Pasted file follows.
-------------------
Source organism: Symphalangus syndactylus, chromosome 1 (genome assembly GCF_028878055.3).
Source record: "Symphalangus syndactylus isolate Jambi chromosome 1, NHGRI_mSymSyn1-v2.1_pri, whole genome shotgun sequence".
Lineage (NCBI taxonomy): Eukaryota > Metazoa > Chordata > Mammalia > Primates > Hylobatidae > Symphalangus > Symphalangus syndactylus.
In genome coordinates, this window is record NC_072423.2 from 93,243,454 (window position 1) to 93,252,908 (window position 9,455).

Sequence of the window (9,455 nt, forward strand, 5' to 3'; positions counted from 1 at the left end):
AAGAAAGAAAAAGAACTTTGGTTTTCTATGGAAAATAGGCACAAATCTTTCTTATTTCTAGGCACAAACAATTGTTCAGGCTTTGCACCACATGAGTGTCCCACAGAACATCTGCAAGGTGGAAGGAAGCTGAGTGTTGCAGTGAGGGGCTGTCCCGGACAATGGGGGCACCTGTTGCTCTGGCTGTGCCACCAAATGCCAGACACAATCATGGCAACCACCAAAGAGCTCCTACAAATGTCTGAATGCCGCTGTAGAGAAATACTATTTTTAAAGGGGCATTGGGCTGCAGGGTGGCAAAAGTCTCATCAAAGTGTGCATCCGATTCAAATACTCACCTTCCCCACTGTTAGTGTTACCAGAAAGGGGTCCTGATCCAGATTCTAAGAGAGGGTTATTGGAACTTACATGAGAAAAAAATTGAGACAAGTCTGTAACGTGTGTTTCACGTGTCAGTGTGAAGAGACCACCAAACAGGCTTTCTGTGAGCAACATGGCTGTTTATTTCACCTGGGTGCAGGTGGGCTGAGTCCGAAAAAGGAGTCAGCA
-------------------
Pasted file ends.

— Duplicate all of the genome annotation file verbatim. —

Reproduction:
Source organism: Symphalangus syndactylus, chromosome 1 (genome assembly GCF_028878055.3).
Source record: "Symphalangus syndactylus isolate Jambi chromosome 1, NHGRI_mSymSyn1-v2.1_pri, whole genome shotgun sequence".
Lineage (NCBI taxonomy): Eukaryota > Metazoa > Chordata > Mammalia > Primates > Hylobatidae > Symphalangus > Symphalangus syndactylus.
In genome coordinates, this window is record NC_072423.2 from 93,243,454 (window position 1) to 93,252,908 (window position 9,455).

Sequence of the window (9,455 nt, forward strand, 5' to 3'; positions counted from 1 at the left end):
AAGAAAGAAAAAGAACTTTGGTTTTCTATGGAAAATAGGCACAAATCTTTCTTATTTCTAGGCACAAACAATTGTTCAGGCTTTGCACCACATGAGTGTCCCACAGAACATCTGCAAGGTGGAAGGAAGCTGAGTGTTGCAGTGAGGGGCTGTCCCGGACAATGGGGGCACCTGTTGCTCTGGCTGTGCCACCAAATGCCAGACACAATCATGGCAACCACCAAAGAGCTCCTACAAATGTCTGAATGCCGCTGTAGAGAAATACTATTTTTAAAGGGGCATTGGGCTGCAGGGTGGCAAAAGTCTCATCAAAGTGTGCATCCGATTCAAATACTCACCTTCCCCACTGTTAGTGTTACCAGAAAGGGGTCCTGATCCAGATTCTAAGAGAGGGTTATTGGAACTTACATGAGAAAAAAATTGAGACAAGTCTGTAACGTGTGTTTCACGTGTCAGTGTGAAGAGACCACCAAACAGGCTTTCTGTGAGCAACATGGCTGTTTATTTCACCTGGGTGCAGGTGGGCTGAGTCCGAAAAAGGAGTCAGCA